When Your Teen Just Quits: Diabetes and the Teenage Years The teenage years are a time of physical, mental, and emotional growth. Like all times of transition and change, the going can get rough at times. For teens with diabetes , diabetes and its care can be one of the rough spots. Just as the changes happening in their bodies make maintaining blood glucose control more challenging, teens are often expected to take more responsibility for managing their diabetes. At the same time, the increasing demands of school, the possibility of holding a job, and the opportunities for a wider social life can make diabetes care seem relatively unimportant in the teenage mind. With all of these competing demands and pressures, some teens quit taking care of themselves. When this happens, what is a parent to do? Understanding the global issues facing teenagers, as well as those particular to the teen in question, will help to address the problem. Heres what happened to two teenagers as they hit their mid- to late teens. Jessica is 15 and has had diabetes for 9 years. When she was much younger, her parents monitored her blood glucose levels, recorded the numbers, measured and supervised her food intake, and made frequent adjustments to her insulin doses. Her blood glucose levels were reasonable, and her HbA1c test results were usually under 8.0%. (The American Diabetes Association recommended goal for HbA1c, a measure of blood glucose control, is less than 7% for most people with diabetes.) Jessica never had a severe hypoglycemic episode that required treatment with glucagon (a hormone that raises blood glucose levels and that must be injected), and she only ever had ketones in her blood or urine when she was sick. (Ketones are acidic by-products of fat metabolism. Their appearance i Continue reading >>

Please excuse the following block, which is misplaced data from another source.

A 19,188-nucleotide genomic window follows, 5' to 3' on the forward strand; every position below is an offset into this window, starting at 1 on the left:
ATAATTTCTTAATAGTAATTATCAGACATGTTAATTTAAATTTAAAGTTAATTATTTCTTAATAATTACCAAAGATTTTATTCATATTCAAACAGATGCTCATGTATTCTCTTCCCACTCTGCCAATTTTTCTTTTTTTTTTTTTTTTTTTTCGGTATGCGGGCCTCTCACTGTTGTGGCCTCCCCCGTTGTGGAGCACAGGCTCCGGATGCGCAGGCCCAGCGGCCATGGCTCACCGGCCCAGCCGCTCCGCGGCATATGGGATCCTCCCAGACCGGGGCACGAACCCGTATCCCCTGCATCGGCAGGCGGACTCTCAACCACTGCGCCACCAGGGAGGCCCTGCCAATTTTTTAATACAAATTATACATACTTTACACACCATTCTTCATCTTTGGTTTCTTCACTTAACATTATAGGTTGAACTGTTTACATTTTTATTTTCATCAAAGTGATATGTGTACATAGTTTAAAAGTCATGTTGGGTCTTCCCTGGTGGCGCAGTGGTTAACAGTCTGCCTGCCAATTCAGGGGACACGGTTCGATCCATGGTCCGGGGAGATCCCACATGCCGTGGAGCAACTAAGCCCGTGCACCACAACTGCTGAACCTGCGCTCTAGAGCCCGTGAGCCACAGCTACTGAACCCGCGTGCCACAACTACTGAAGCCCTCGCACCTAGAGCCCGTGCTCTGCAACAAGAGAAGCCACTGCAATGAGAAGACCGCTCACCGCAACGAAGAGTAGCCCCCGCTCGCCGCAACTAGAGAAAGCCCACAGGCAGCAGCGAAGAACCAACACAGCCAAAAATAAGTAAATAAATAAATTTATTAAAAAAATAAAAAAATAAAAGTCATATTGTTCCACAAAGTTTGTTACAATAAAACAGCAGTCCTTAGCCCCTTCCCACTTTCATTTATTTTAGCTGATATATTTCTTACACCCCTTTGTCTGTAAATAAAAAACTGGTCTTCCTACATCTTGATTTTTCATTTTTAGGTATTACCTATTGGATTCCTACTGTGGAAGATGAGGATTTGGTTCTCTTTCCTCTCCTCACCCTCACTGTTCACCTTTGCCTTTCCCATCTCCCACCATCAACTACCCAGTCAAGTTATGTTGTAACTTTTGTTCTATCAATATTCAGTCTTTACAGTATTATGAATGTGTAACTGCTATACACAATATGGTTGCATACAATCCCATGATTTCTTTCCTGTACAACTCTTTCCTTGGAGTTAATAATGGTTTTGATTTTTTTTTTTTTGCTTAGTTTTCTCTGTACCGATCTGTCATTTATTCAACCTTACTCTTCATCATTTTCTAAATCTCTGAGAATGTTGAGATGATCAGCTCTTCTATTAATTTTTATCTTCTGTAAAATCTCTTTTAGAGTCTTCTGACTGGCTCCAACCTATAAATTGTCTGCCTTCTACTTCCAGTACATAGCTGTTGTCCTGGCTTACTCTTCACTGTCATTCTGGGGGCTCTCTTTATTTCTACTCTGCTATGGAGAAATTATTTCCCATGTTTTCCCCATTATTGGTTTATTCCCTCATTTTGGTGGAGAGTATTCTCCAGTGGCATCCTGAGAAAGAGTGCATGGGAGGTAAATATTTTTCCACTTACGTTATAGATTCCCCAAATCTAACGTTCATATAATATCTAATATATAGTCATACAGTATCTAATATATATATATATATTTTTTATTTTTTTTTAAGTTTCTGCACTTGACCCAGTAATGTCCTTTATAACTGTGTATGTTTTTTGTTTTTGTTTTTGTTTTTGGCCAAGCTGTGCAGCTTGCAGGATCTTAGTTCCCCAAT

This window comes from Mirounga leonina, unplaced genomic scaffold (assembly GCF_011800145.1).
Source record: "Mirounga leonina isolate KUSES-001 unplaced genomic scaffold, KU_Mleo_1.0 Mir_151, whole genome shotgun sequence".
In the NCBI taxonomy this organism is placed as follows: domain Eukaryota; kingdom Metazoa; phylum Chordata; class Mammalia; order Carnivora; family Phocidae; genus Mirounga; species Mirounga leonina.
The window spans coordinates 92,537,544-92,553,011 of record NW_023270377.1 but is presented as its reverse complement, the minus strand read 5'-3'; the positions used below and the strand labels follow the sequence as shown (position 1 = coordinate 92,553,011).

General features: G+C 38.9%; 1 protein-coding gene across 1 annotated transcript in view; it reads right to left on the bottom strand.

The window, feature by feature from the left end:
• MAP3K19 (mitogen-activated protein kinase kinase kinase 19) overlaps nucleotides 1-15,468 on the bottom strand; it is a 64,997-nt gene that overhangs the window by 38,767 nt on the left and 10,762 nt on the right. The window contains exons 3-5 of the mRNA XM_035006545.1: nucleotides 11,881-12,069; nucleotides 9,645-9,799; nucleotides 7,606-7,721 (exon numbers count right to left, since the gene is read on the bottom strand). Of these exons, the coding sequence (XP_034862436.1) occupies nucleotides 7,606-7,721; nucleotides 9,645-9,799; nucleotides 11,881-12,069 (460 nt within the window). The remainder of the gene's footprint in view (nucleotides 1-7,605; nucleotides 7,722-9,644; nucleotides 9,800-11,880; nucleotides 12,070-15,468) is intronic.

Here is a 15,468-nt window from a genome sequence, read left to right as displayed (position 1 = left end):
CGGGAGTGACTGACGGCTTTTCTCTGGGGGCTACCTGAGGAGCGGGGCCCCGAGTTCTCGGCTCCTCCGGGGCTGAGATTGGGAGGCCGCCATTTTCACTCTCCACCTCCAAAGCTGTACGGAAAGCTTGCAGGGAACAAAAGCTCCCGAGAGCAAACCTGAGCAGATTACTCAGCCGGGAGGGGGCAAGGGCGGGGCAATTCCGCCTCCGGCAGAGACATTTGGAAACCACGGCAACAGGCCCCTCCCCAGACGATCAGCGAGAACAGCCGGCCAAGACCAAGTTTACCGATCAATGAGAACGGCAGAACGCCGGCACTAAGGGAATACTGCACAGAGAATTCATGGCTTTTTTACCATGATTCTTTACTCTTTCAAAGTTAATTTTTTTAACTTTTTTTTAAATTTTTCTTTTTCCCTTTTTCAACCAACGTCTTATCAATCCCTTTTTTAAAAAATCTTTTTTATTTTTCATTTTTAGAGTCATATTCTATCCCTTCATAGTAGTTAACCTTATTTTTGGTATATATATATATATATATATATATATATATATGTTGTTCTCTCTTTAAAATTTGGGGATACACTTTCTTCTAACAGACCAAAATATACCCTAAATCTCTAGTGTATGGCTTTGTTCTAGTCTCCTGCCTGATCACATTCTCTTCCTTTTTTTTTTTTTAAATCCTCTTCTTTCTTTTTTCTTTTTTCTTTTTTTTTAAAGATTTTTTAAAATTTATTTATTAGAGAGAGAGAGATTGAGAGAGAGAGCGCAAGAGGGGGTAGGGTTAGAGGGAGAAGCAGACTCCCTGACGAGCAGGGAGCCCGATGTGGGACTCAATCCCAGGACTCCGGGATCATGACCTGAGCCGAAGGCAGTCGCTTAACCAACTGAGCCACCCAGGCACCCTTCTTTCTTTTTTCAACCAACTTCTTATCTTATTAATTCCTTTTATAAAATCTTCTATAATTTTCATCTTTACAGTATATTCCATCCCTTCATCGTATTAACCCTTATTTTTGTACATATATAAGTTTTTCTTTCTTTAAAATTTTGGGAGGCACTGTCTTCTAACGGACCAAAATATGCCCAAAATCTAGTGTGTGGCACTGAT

Parenting Your Teen With Type 1 Diabetes

Parenting Your Teen With Type 1 Diabetes

By Nicole Kofman and Ashley Dartnell Twitter summary: Teenagers + type 1 diabetes = a challenge! Tips from #CWDFFL15 & a parent For most families, “‘adolescence is second only to infancy’ in terms of the upheaval it generates” within a household. Add managing type 1 diabetes into the mix, and things can get complicated. For parents, it can be daunting to balance giving teens space to grow and monitoring a 24/7 condition as dangerous as type 1 diabetes. At CWD’s Friends For Life conference in July, Dr. Jill Weissberg-Benchell and CDEs Natalie Bellini and Marissa Town led a workshop called “Parenting Your Teen with Type 1.” There, they elicited an impressive list of diabetes-specific concerns that parents have regarding their teens, including but not limited to: How can they have the peace of mind of knowing their child is reasonably within range without being a helicopter parent? What will happen when their teen begins to drive and could have a low? How do growth hormones interact with insulin and affect blood sugar? How will alcohol affect diabetes management? What additional steps do people with type 1 diabetes need to take to be prepared for college entrance exams? All that – on top of keeping up with schoolwork and extracurricular activities! We learned some great tips from the experts and parents at this workshop. Plus, we sat down with Ashley Dartnell, a parent of one of diaTribe’s summer associates who has type 1 diabetes, to learn more about her personal experience parenting a teen with type 1 and to gain a unique perspective outside of what we learned from the Friends for Life workshop. Our top five actionable tips for caring for a teen with diabetes 1. Numbers are not a scoreboard. As the all-star team of facilitators shared at the FFL worksho Continue reading >>